Walgreens Broadens Its Horizons
Photography by Vito Palmisano
Mark Wagner knows Walgreen Co. isn't just part of the retail channel-blurring that's occurring throughout the nation. With a new emphasis on wellness and more food in its stores, the company hopes to profit from it.
But its position wasn't always that clear.
"We were really concerned with the blurring of retail in America," says Wagner, 51, who is president of operations and community management for the Deerfield, Ill.-based drug store chain. "People really didn't care if they picked up their scripts at Walmart but bought their beauty and personal care at Walgreens."
The problem gave Walgreens pause. With more retailers competing for consumers' pharmacy purchases, "How were we going to clearly define ourselves in the drug store space?"
Walgreens answered its own question, deciding to shed its stodgy image as the neighborhood pharmacy to join the wellness movement and the digital age in a customer-centric way. "We knew we needed to create the white space in drug store. We needed to create the drug store model. We needed to create the reason to draw people into those 8,000 stores," Wagner told Retail Leader.
With more – and many say better – locations than any other drug retailer in the nation, Walgreens boasts of being within five miles of 75 percent of the nation's population, often with the convenience of a drive-through pharmacy. During the past three years, Walgreens invested in that real estate by remodeling existing stores to make them brighter and easier to navigate. It has added more fresh groceries, among other items, and improved service in its pharmacies and Take Care Clinics.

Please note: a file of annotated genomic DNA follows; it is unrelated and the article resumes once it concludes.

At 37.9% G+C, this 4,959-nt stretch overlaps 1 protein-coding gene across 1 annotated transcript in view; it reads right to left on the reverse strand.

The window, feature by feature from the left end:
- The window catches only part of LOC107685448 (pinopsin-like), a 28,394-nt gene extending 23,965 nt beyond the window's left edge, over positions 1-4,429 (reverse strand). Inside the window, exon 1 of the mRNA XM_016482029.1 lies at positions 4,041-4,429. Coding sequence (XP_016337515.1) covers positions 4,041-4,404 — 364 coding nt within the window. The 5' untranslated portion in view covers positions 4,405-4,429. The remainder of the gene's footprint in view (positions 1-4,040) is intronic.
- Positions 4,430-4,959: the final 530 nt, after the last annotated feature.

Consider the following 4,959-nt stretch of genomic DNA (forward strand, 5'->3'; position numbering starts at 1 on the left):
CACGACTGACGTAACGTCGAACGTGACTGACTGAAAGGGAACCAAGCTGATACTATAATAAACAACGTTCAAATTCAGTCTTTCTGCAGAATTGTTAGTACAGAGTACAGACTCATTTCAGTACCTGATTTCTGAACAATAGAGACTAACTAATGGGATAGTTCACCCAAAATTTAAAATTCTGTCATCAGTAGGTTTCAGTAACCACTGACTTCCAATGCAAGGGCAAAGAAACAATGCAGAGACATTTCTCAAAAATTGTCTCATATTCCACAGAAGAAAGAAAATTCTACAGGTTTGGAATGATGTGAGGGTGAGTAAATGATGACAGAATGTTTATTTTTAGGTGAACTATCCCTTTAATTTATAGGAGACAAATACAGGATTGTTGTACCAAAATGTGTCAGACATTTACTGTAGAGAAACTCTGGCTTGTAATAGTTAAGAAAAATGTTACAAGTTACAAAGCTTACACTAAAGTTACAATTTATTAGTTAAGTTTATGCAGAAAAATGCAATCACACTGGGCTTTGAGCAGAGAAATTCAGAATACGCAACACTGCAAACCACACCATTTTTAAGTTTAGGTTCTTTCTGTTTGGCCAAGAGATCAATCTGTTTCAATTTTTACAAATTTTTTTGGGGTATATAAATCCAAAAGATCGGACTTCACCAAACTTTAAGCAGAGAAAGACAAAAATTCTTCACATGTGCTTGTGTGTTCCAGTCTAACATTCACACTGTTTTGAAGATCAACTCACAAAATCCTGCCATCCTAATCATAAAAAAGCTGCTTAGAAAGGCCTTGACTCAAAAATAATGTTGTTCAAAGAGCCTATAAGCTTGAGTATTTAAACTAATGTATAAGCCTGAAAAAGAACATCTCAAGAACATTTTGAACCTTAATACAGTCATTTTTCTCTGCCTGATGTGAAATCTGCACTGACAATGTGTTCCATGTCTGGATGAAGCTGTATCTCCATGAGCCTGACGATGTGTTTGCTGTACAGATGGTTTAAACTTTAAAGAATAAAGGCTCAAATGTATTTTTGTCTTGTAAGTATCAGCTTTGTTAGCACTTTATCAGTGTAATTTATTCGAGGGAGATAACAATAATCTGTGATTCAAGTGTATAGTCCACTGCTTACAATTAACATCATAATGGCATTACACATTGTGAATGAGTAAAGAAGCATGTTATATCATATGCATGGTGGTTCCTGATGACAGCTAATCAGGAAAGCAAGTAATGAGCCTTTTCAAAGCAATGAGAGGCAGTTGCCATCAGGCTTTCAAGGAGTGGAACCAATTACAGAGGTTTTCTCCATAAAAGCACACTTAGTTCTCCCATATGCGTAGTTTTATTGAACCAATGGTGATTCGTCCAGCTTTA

Besides more designer-branded beauty products, its seven new multilevel flagship locations in five cities feature gourmet cheese, expanded wine selections and plenty of freshly prepared foods, including sushi, fruit cups and submarine sandwiches. And thanks to its $6.7 billion equity purchase of 45 percent of U.K.-based drug store chain Alliance Boots, it fully expects to become a dominant player internationally.
"Walgreens has been known as a pharmacy. That's how they've grown," says Vishnu Lekraj, a senior analyst at Morningstar in Chicago. "But now you have supermarket chains and others taking share and challenging Walgreens from that standpoint. In order to entice customers, they have to offer other products to get them to come in through the doors."
Drawing people into the stores hadn't been a challenge for most of Wagner's 35 years with the company, starting as a part-time clerk in 1977 and advancing from store manager to his current position in 2010.